Lawmakers in Indiana have been burning the midnight oil trying to help the world’s richest retailer use state tax dollars to subsidize it’s operation. As strange as it seems, Indiana officials appear to be completely unaware that Wal-Mart, with more than $9 billion in profits in 2004, does not need public welfare to do anything — yet local officials are throwing pearls before swine thinking they are creating real economic development. Wal-Mart gets more public welfare than any other retailer in U.S. history. The Indiana legislation is working on several tax incentives intended to encourage economic growth across the state. The bill has already been passed by the House of Representatives. Senate Bill 1, as it is known, expands the eligibility area and extends the deadline for a tax abatement on new logistical and information technology equipment that was used to attract a Wal-Mart distribution center to Gas City, Indiana. The House passed Senate Bill 1 by 78 to 19 this week. Earlier this month, House Bill 1283, which had similar language, was not taken up because of a disruption in legislative business. The corporate welfare for Wal-Mart is part of a special deal for Wal-Mart to build a 895,000 s.f. distribution center in Gas City. State officials want to extend the deadline on the equipment abatement so Wal-Mart can pay less taxes to the state. Ironically, Gas City Mayor Larry Leach admitted that he didn’t need the tax breaks to consummate the deal with Wal-Mart. “It has no effect on the Wal-Mart deal. I’ve told everyone, we have got an 80-some page (memorandum of understanding) signed contract,” the Mayor said. “It seems so political to name it the ‘Wal-Mart tax abatement.’ Yes, Wal-Mart will benefit from it, but so will anything in the future.” Wal-Mart officials said they were committed to the project with or without the abatement.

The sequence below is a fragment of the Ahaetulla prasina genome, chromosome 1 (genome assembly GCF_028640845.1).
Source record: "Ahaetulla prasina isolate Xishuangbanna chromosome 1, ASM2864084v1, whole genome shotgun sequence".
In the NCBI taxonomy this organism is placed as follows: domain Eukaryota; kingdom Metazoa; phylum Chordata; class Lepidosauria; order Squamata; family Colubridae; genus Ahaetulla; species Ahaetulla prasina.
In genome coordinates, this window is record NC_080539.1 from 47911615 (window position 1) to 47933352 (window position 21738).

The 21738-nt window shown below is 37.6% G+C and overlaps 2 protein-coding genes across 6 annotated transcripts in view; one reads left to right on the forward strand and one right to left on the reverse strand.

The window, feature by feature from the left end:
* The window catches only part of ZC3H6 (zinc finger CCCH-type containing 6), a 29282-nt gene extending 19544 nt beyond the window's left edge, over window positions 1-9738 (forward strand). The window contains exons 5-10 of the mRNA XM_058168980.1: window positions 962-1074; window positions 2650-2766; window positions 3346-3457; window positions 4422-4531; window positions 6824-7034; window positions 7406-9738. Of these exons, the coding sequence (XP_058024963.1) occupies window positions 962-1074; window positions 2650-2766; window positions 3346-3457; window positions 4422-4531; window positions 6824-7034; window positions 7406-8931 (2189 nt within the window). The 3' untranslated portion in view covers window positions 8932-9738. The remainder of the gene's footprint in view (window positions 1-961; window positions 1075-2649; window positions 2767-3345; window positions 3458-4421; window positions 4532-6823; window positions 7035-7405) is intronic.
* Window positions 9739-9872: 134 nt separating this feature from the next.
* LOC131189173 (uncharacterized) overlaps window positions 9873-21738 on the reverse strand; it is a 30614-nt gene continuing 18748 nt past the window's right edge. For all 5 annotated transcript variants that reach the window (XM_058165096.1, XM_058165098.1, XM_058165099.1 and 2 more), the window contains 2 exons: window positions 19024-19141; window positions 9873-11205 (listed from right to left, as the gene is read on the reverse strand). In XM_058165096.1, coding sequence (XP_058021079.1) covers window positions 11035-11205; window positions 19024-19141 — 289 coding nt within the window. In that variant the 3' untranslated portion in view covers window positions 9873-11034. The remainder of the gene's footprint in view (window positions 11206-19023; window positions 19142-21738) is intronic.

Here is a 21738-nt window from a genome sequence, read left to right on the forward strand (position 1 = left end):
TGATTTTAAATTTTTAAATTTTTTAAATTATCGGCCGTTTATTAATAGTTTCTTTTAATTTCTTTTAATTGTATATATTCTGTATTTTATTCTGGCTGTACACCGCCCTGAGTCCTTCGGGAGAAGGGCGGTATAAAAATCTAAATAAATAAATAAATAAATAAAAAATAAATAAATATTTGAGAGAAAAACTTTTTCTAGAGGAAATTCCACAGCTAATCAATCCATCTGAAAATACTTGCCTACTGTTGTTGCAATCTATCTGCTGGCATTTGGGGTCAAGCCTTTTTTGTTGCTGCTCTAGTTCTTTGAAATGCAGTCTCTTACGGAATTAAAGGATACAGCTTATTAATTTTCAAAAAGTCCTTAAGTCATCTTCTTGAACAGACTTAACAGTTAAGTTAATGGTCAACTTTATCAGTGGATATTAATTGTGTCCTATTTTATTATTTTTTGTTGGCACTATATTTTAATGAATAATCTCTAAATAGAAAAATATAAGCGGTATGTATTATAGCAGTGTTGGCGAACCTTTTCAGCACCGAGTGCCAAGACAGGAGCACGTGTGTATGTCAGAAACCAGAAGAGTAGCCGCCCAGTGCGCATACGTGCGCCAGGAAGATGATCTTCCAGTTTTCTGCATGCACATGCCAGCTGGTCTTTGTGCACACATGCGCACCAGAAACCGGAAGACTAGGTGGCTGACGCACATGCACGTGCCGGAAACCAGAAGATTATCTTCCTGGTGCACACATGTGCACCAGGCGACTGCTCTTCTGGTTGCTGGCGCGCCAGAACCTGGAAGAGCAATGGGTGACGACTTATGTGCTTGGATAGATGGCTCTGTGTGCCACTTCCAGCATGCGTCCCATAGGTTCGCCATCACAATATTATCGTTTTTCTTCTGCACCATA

What is the point of this corporate welfare? The retailer says they don’t need it, the Mayor says he didn’t need it. So how is this foolish giveaway in the public interest? A study last year, called “Shopping For Subsidies” documented that Wal-Mart had taken advantage of more than $1 billion in welfare payments at taxpayer’s expense to build their distribution centers. For more examples of communities that threw good money after Wal-Mart, and gave them tax breaks that smaller businesses would never qualify for, contact [email protected] and ask for the “Built on Welfare” report on Wal-Mart distribution centers. Corporate welfare is alive and well in Indiana.